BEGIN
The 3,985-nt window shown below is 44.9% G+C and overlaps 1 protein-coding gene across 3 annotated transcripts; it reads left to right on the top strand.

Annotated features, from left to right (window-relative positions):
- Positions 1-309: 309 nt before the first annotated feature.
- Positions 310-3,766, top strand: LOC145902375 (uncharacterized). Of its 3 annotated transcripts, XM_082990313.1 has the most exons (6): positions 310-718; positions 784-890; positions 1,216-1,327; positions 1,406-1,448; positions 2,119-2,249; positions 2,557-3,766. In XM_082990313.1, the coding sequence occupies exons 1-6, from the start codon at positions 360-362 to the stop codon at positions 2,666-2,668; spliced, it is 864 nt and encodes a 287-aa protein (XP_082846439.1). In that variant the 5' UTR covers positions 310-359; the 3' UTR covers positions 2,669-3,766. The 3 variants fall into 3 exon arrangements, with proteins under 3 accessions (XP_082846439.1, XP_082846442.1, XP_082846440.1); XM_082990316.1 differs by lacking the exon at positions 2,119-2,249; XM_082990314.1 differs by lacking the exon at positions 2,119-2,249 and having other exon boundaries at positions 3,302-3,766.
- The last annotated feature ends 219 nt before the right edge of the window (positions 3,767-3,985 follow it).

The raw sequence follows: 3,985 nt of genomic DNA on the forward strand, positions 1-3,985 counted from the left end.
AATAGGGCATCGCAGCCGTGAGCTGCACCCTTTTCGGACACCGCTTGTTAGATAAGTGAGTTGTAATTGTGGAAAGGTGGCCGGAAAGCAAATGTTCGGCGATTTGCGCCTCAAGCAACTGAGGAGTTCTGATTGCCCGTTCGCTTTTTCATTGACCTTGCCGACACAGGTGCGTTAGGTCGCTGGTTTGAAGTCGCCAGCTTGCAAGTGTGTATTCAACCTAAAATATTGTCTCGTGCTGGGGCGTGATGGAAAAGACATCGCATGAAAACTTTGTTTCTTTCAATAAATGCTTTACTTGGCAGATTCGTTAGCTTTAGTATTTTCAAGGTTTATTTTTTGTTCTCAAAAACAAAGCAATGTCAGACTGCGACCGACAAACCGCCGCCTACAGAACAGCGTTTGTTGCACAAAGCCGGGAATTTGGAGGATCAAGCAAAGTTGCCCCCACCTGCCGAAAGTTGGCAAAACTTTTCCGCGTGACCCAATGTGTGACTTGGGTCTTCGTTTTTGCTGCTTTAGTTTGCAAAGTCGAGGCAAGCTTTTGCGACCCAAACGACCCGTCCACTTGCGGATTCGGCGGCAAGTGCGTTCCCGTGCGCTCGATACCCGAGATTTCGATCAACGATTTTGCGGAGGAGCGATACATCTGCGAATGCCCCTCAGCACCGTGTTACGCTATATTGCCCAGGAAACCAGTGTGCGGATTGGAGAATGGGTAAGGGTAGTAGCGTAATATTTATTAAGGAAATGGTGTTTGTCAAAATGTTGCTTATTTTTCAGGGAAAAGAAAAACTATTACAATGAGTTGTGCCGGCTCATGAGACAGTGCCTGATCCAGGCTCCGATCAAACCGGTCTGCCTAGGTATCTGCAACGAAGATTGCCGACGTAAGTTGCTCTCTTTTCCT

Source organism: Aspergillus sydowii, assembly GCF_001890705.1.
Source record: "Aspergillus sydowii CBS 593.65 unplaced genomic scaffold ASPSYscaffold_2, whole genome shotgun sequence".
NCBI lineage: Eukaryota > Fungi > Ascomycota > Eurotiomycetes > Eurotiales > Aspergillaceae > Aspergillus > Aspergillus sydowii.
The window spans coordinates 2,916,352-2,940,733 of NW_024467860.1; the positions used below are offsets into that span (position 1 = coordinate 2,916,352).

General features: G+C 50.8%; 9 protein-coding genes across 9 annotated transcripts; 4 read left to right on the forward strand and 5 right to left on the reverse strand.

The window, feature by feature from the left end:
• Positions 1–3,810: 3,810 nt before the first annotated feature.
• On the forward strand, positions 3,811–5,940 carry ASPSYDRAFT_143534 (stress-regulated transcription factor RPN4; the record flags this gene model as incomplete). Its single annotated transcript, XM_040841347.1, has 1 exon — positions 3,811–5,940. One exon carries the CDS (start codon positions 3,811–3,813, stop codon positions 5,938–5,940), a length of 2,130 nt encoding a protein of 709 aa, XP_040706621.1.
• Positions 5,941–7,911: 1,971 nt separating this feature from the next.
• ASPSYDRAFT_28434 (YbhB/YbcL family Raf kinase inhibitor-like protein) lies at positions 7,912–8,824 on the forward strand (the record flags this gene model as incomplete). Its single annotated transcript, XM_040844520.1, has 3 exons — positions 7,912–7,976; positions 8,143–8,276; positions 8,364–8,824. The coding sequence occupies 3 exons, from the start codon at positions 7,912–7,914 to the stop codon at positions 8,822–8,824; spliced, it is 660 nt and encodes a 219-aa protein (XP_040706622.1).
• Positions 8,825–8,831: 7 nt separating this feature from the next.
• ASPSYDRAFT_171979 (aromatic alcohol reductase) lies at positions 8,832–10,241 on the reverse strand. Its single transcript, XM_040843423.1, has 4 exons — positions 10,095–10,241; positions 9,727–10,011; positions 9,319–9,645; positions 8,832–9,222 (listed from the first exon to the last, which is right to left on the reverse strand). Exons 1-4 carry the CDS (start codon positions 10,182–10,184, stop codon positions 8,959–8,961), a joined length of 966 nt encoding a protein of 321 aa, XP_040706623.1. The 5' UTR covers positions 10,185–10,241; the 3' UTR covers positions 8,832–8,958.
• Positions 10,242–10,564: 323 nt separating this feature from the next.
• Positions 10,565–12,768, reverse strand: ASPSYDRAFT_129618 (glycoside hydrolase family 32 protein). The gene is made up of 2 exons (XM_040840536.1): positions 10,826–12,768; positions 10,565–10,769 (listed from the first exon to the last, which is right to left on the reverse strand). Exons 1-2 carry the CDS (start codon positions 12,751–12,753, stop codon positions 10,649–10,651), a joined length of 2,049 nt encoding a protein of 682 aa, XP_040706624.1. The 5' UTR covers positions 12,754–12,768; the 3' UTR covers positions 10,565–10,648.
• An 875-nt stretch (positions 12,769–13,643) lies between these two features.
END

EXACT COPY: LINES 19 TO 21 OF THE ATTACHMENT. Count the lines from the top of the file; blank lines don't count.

• ASPSYDRAFT_171979 (aromatic alcohol reductase) lies at positions 8,832–10,241 on the reverse strand. Its single transcript, XM_040843423.1, has 4 exons — positions 10,095–10,241; positions 9,727–10,011; positions 9,319–9,645; positions 8,832–9,222 (listed from the first exon to the last, which is right to left on the reverse strand). Exons 1-4 carry the CDS (start codon positions 10,182–10,184, stop codon positions 8,959–8,961), a joined length of 966 nt encoding a protein of 321 aa, XP_040706623.1. The 5' UTR covers positions 10,185–10,241; the 3' UTR covers positions 8,832–8,958.
• Positions 10,242–10,564: 323 nt separating this feature from the next.
• Positions 10,565–12,768, reverse strand: ASPSYDRAFT_129618 (glycoside hydrolase family 32 protein). The gene is made up of 2 exons (XM_040840536.1): positions 10,826–12,768; positions 10,565–10,769 (listed from the first exon to the last, which is right to left on the reverse strand). Exons 1-2 carry the CDS (start codon positions 12,751–12,753, stop codon positions 10,649–10,651), a joined length of 2,049 nt encoding a protein of 682 aa, XP_040706624.1. The 5' UTR covers positions 12,754–12,768; the 3' UTR covers positions 10,565–10,648.